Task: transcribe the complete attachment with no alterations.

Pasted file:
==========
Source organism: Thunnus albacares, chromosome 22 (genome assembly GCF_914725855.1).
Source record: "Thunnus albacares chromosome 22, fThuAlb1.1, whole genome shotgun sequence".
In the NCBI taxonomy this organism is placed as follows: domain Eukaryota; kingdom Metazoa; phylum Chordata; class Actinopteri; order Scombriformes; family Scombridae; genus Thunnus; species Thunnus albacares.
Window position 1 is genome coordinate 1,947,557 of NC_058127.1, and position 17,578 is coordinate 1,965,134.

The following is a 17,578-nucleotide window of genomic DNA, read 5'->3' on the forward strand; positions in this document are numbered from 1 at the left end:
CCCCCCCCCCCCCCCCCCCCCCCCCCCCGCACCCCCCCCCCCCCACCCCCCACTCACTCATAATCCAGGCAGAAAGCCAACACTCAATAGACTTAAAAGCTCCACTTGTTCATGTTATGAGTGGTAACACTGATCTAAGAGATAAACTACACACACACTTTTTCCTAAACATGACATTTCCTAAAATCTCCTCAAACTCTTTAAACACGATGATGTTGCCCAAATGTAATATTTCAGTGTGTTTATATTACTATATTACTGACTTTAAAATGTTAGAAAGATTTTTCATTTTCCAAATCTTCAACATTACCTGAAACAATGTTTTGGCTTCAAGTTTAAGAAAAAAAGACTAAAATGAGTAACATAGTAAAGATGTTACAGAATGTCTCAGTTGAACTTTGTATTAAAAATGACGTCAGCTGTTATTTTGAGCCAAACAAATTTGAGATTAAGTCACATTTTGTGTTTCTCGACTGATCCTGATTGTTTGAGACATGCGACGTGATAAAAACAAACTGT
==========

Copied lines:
Source organism: Thunnus albacares, chromosome 22 (genome assembly GCF_914725855.1).
Source record: "Thunnus albacares chromosome 22, fThuAlb1.1, whole genome shotgun sequence".
In the NCBI taxonomy this organism is placed as follows: domain Eukaryota; kingdom Metazoa; phylum Chordata; class Actinopteri; order Scombriformes; family Scombridae; genus Thunnus; species Thunnus albacares.
Window position 1 is genome coordinate 1,947,557 of NC_058127.1, and position 17,578 is coordinate 1,965,134.

The following is a 17,578-nucleotide window of genomic DNA, read 5'->3' on the forward strand; positions in this document are numbered from 1 at the left end:
CCCCCCCCCCCCCCCCCCCCCCCCCCCCGCACCCCCCCCCCCCCACCCCCCACTCACTCATAATCCAGGCAGAAAGCCAACACTCAATAGACTTAAAAGCTCCACTTGTTCATGTTATGAGTGGTAACACTGATCTAAGAGATAAACTACACACACACTTTTTCCTAAACATGACATTTCCTAAAATCTCCTCAAACTCTTTAAACACGATGATGTTGCCCAAATGTAATATTTCAGTGTGTTTATATTACTATATTACTGACTTTAAAATGTTAGAAAGATTTTTCATTTTCCAAATCTTCAACATTACCTGAAACAATGTTTTGGCTTCAAGTTTAAGAAAAAAAGACTAAAATGAGTAACATAGTAAAGATGTTACAGAATGTCTCAGTTGAACTTTGTATTAAAAATGACGTCAGCTGTTATTTTGAGCCAAACAAATTTGAGATTAAGTCACATTTTGTGTTTCTCGACTGATCCTGATTGTTTGAGACATGCGACGTGATAAAAACAAACTGT